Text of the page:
Samuel Johnson and his sister, Connie, didn’t fight during her final years.
Not as the mother of two, who had always craved order and control, was stripped of both by terminal breast cancer – her third bout of malignancy in four decades.
Not as Sam quit acting and took charge of Love Your Sister, the charity established in her name.
Not as he encouraged her to be “stoic, happy” to sell their breast-aware narrative to Australian women, when at times she was feeling anything but.
They never fought. But they disagreed. On nearly everything.
“On how to be as a human, on how to behave, on how to treat people,” Sam told Mamamia’s No Filter podcast. “I disagreed with nearly every part of her across 40 years. We couldn’t be more different. We couldn’t be more diametrically opposed as people, and we couldn’t have a more serious distaste for one another.
“We weren’t each other’s type. She didn’t like me; she loved me. I didn’t like her; I loved her.”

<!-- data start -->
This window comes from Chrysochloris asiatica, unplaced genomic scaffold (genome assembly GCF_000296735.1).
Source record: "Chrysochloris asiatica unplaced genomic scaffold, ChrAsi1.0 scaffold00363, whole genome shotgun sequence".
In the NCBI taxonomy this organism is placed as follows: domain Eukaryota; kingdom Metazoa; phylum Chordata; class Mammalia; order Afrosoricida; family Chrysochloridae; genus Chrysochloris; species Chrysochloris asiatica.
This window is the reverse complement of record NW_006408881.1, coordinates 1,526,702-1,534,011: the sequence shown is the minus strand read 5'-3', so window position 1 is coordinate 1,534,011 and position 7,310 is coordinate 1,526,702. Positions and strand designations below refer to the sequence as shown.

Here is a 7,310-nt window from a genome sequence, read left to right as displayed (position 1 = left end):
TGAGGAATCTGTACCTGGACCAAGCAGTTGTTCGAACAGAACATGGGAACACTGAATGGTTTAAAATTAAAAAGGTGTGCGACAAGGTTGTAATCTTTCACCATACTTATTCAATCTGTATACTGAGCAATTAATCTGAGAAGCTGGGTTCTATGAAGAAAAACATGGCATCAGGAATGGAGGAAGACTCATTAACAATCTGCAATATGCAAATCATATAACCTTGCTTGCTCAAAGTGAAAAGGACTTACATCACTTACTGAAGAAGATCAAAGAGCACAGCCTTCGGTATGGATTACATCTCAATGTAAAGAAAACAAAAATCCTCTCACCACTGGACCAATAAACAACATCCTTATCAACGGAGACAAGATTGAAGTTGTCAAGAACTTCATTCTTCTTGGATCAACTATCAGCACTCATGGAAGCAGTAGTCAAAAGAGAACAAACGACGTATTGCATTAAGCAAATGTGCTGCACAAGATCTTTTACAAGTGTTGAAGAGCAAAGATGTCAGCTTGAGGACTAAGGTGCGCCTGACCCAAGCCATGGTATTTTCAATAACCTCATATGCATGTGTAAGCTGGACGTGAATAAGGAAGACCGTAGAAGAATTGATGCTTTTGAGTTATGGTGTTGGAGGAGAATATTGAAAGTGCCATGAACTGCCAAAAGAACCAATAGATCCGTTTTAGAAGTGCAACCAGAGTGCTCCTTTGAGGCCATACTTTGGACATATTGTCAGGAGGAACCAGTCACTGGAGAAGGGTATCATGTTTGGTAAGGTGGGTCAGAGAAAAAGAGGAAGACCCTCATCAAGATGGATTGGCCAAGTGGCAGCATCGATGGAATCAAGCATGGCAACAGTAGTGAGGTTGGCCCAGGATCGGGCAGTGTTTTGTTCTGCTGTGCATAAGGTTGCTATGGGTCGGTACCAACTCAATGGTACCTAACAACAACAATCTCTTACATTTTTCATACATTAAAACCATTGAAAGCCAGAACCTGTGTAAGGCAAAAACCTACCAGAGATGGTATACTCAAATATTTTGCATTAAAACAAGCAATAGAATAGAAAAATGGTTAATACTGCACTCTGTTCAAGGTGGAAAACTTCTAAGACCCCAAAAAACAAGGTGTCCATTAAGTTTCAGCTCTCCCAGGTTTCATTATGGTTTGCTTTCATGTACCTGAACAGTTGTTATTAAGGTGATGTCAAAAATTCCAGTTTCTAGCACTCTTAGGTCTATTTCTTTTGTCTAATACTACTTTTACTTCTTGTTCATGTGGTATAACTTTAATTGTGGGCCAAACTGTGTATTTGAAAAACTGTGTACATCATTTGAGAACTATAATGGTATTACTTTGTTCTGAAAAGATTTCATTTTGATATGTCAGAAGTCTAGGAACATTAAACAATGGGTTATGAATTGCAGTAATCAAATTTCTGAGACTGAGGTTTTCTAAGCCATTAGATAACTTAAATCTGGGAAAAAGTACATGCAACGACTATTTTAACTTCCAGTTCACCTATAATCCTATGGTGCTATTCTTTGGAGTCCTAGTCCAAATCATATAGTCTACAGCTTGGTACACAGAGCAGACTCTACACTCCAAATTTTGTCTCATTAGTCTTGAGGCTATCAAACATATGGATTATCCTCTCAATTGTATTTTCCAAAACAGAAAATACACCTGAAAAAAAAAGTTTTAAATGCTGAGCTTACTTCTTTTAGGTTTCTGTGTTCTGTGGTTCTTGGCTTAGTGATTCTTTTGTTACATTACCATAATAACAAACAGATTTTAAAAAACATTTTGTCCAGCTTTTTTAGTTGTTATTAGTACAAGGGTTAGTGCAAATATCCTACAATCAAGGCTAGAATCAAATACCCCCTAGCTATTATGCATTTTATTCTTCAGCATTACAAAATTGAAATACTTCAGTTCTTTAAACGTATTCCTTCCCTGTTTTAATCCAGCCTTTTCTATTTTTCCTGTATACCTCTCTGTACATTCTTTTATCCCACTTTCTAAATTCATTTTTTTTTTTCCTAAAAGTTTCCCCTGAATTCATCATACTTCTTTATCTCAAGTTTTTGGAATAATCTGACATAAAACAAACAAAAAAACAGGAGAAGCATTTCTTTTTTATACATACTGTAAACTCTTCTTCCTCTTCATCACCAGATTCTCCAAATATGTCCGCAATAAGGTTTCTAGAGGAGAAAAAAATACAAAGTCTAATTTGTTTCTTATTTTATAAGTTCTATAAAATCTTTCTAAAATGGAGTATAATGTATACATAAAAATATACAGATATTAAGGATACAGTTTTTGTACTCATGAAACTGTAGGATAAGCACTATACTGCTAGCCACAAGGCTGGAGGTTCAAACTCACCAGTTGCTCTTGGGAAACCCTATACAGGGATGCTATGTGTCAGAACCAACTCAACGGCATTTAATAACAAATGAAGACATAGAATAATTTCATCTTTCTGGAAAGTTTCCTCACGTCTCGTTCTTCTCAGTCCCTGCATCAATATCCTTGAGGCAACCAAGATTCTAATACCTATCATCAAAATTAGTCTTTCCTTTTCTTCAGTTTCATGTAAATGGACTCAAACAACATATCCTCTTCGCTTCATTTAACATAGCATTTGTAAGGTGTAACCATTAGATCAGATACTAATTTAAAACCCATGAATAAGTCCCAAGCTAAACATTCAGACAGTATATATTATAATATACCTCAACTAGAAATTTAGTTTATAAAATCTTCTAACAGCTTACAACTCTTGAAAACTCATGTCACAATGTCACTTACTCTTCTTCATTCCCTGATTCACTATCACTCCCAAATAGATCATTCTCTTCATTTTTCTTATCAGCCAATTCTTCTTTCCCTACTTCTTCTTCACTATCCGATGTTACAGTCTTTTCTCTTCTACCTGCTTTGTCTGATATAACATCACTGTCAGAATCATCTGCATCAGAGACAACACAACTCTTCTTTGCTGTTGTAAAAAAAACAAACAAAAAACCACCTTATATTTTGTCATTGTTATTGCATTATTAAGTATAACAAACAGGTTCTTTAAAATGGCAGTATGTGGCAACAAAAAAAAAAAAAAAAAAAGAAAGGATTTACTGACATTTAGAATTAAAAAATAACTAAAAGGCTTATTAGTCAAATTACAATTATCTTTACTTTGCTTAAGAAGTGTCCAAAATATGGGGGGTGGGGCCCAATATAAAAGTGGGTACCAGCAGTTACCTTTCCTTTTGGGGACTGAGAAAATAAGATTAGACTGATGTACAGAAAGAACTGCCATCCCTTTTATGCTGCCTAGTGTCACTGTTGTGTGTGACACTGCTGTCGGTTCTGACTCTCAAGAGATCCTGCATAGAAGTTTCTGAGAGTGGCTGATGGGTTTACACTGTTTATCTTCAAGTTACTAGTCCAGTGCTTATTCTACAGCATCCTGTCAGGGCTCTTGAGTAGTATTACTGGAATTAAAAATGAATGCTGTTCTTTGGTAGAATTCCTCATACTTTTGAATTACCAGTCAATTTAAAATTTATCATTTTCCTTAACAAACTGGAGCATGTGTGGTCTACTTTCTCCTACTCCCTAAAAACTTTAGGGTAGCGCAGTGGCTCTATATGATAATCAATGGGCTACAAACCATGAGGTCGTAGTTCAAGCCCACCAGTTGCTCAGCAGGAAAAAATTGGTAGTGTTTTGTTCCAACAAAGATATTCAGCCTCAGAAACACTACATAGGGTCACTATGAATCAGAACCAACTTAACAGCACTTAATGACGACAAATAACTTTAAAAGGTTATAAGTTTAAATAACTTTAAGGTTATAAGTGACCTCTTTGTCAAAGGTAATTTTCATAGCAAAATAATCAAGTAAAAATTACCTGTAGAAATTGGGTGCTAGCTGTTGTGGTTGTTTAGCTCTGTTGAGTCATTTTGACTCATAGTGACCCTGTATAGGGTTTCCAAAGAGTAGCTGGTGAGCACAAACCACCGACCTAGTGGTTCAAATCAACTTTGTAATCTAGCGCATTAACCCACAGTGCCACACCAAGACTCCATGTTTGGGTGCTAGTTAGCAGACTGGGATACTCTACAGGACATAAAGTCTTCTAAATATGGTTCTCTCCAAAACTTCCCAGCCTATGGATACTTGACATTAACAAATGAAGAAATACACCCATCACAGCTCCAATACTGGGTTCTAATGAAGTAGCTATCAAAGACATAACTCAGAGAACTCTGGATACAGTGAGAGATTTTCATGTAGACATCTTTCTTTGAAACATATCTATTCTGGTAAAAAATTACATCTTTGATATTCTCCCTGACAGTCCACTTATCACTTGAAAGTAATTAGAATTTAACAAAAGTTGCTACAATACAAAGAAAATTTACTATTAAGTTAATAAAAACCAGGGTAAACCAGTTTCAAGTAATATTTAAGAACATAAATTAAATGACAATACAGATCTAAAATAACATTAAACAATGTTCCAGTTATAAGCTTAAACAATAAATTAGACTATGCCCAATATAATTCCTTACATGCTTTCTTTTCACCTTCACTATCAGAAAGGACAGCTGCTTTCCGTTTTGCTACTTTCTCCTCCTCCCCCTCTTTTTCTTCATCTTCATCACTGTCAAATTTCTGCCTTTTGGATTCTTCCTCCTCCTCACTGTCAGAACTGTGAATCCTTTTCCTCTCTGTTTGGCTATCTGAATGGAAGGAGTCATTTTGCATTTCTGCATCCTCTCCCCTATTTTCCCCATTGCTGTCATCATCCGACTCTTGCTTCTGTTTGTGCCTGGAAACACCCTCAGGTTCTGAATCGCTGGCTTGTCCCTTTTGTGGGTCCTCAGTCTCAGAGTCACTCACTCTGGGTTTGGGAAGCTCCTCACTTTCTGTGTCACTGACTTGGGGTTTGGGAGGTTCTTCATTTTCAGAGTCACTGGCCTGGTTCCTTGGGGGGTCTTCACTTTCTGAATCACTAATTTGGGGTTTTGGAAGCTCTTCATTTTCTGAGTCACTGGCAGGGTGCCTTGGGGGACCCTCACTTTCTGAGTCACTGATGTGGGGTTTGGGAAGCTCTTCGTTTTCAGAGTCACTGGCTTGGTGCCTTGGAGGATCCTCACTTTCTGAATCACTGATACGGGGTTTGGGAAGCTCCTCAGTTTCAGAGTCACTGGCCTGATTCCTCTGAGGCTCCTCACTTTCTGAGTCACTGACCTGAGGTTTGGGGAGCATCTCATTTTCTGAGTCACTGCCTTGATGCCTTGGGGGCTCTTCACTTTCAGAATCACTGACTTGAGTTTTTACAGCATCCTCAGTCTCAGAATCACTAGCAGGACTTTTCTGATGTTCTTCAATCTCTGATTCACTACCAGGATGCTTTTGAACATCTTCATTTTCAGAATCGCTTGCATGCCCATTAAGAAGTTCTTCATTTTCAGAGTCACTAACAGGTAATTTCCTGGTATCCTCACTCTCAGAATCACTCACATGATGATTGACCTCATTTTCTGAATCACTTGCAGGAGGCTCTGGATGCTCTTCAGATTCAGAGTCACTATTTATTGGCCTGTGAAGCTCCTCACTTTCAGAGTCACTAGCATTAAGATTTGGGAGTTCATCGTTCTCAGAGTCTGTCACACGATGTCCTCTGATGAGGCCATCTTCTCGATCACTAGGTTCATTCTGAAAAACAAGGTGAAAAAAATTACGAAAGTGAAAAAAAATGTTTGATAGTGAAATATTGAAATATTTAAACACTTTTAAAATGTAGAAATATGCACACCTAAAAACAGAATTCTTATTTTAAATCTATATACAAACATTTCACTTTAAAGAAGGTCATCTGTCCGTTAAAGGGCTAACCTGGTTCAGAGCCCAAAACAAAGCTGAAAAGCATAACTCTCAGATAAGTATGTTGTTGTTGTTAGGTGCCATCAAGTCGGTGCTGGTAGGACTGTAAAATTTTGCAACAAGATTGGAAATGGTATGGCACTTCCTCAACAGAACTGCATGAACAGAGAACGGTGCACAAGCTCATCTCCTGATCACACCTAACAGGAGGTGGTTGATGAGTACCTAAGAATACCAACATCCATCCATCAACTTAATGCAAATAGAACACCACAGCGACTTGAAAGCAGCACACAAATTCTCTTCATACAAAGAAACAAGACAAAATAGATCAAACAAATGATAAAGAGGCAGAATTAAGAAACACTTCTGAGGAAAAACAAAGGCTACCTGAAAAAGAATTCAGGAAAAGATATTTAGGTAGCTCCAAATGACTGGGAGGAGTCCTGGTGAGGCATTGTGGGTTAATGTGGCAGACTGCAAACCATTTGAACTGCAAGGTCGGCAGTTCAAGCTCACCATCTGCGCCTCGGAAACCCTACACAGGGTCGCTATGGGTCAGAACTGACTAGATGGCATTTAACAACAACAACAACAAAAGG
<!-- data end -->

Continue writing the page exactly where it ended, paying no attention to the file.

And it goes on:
That “distaste” will likely jar with people who followed Love Your Sister. Before Connie’s death on September 8, 2017, she and Sam were arguably the most famous siblings in the country.
Together they built an online community - a village, they call it - of over half a million people via the Love Your Sister Facebook page, organised record-breaking fundraising events including Sam’s legendary 15,000km unicycle ride around Australia. And because of it all, are closing in on $10 million in donations to fund vital cancer research.
On air and social media they were doting, loving, teasing. And while that may have been authentic, what Sam now shares about his relationship with Connie reveals a bigger, more complicated picture.
“As soon as she died I felt I could lift the lid,” Sam laughed. “Like, yeah, she's an amazing sister, she's an amazing mum, she's a great advocate. But she's a pain in the arse.”
'She offered to expose my drug habit.'
One of many sticking points in their relationship was Sam’s drug use (their mother had died of an overdose when Connie was just four and Samuel three). With the fame brought by his role on early 2000s hit The Secret Life of Us, came drug and alcohol abuse that swallowed much of his 20s and some of his 30s.